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Why the Hrant Dink case is not going anywhere ?

Tuesday 11 October 2011, by Orhan Kemal Cengiz

Last Monday the prosecutor read out his final opinion in the Hrant Dink case, meaning the case has approached its final stages. Basically, the prosecutor said that the Trabzon cell of the Ergenekon terrorist organization carried out this murder. But he also said that he is unable to establish concrete links between Ergenekon and Dink’s murderers.

We can interpret his remarks as a confession of a failure to identify the real perpetrators of this murder. However, in spite of this failure, he explained his final opinion in the case and requested the court to proceed to deliver its judgment.

In my view, there are two main factors that render the courts unable to solve the murders of Christians, which started in 2006 with the murder of father Santoro in Trabzon, followed by the murder of Hrant Dink in January 2007 and the Malatya massacre in April that same year, in which three missionaries were killed.

The first reason is the simple fact that the whole system is involved in these murders. The gendarmerie’s illegal JİTEM unit prepared the groundwork for these murders. Police intelligence had been following their every step, but they just turned a blind eye. During this period there persisted a very intense anti-Christian hysteria throughout Turkey and I think the police was also influenced by it. The Malatya massacre, however, became a turning point. After that, the police caught potential murderers in Samsun, Diyarbakır, Mersin and İzmir before they could even attempt to kill Christians.

In these cities murderers of exactly the same profile (very young ultranationalists with connections to youth groups of ultranationalist parties) as the murderers of Santoro, Dink and the missionaries were preparing for the assassination of selected Christian targets. But the police, who somehow could not manage to stop the Malatya and Dink murders, were this time successful in acting on the intelligence they had gathered.

If you ask me, they had similar intelligence for the Santoro, Dink and Malatya murders but somehow decided against acting upon it. This is a serious obstacle for us to shed light on these murders because we are unable to get any useful information from the police, whose hands are dirty as well.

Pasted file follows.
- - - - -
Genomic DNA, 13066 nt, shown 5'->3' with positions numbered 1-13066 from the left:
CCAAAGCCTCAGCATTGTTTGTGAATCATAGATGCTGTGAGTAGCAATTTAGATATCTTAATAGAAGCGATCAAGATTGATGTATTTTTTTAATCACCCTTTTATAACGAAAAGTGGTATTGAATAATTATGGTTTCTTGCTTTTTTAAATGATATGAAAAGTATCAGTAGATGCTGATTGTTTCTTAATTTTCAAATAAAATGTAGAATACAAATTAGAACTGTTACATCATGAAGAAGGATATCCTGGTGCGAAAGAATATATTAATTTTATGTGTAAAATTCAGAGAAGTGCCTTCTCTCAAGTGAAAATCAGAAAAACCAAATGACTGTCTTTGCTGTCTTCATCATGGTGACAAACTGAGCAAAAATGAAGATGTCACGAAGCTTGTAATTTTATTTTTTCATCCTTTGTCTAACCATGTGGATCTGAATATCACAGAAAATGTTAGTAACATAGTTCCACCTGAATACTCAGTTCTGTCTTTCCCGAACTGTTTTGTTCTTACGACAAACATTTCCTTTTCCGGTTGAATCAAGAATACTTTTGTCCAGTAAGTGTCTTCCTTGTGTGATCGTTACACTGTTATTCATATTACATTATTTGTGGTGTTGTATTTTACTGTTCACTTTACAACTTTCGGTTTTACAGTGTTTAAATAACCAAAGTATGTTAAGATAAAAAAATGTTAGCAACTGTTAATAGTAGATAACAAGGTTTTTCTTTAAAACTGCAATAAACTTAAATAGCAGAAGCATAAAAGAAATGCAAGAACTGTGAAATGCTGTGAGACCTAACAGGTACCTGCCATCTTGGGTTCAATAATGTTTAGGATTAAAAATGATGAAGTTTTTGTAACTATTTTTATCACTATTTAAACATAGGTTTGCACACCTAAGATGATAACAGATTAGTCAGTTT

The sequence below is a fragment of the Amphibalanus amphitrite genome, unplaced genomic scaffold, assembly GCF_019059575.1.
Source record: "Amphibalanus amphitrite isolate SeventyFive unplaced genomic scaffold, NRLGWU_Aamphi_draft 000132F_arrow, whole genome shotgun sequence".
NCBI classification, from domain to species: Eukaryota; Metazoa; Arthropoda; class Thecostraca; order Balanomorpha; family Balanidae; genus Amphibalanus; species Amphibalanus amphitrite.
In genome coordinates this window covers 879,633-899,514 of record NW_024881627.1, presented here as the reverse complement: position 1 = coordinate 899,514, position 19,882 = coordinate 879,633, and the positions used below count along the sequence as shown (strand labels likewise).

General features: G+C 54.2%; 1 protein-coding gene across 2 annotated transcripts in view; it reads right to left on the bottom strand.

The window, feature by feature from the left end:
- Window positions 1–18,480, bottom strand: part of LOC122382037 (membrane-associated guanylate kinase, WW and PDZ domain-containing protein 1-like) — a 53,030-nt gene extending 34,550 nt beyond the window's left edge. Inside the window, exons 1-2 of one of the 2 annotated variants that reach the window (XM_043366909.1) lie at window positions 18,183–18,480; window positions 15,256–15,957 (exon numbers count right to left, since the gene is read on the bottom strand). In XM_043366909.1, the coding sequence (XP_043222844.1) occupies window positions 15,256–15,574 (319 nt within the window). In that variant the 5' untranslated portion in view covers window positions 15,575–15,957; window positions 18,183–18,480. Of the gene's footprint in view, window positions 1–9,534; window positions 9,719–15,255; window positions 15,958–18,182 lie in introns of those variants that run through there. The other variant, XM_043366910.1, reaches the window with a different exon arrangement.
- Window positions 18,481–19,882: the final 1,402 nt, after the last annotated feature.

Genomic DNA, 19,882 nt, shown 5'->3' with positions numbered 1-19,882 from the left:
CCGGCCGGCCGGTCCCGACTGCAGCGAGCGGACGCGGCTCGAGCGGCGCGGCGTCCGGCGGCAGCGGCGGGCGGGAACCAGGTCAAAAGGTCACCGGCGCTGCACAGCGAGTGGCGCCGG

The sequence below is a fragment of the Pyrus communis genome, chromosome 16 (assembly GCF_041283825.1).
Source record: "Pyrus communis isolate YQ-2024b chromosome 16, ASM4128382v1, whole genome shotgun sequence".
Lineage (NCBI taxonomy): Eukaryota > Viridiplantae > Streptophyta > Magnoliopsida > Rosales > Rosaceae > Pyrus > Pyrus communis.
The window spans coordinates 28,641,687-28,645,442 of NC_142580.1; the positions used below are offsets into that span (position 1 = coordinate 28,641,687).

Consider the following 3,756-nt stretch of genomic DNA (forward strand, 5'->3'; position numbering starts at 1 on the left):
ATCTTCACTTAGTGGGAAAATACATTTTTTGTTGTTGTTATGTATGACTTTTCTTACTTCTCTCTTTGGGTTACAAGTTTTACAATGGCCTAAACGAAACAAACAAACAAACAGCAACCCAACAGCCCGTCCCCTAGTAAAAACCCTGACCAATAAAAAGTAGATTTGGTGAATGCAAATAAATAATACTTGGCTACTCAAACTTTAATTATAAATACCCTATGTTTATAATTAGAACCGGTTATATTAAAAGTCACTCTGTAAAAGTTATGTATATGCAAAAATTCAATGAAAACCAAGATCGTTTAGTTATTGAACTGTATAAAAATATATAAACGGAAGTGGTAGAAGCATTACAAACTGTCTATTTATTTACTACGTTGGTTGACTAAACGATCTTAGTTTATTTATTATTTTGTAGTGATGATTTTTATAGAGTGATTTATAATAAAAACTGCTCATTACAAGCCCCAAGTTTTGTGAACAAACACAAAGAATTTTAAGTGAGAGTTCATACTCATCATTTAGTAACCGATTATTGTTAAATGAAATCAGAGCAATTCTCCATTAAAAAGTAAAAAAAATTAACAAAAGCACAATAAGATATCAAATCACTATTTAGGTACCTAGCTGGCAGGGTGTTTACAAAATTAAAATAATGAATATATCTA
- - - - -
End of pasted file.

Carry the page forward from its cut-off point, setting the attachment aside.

Another reason why we cannot solve these murders is this: The courts hearing the Malatya and Dink cases do not have the “big picture” (extensive knowledge about Ergenekon network) whereas the courts and prosecutors involved in the Ergenekon case — too obsessed with the alleged coup attempts — have not paid any attention to Ergenekon’s anti-Christian activities that may potentially shed light on the Malatya massacre and the Dink murder case.

Look at Dink’s murder from this perspective: Dink himself knew very well who was after him. He knew the deep state was lobbying in the high court behind closed doors to make sure he would be convicted for “insulting Turkishness,” which made him a target for ultranationalist groups in Turkey. He knew that lawyer Kemal Kerinçsiz, who brought this case against him, had very strong connections with the deep state. Kerinçsiz is now behind bars in the Ergenekon case. Dink was very concerned when he saw retired Gen. Veli Küçük, one of the main figures in the Ergenekon network, visit the courtroom where he was being tried for insulting Turkishness.

Küçük, Kerinçsiz and the many others who carried out campaigns against Dink and Christians across the country had their meetings in the Turkish Orthodox Patriarchate, which is very famous for its long-standing battle with the Ecumenical Patriarchate in Turkey. Not only Kerinçsiz and Küçük, but also the founders of many ultranationalist associations that had waged war against Christians in Turkey had their meetings at the Turkish Orthodox Patriarchate. Sevgi Erenol, an Ergenekon spokesperson, was also arrested as part of the Ergenekon probe. None of these activities and connections have been properly investigated by Ergenekon prosecutors.

I think the Dink murder case and the Malatya massacre case are not going anywhere because we are looking for answers in the wrong place. We need to make connections between the real perpetrators and these murder cases in order to serve justice in the real sense of the word. We do not need to hear abstract connections between Ergenekon and the murder cases, like the Dink prosecutor presented.

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Source : Todayszaman.com / 22 September 2011, Thursday

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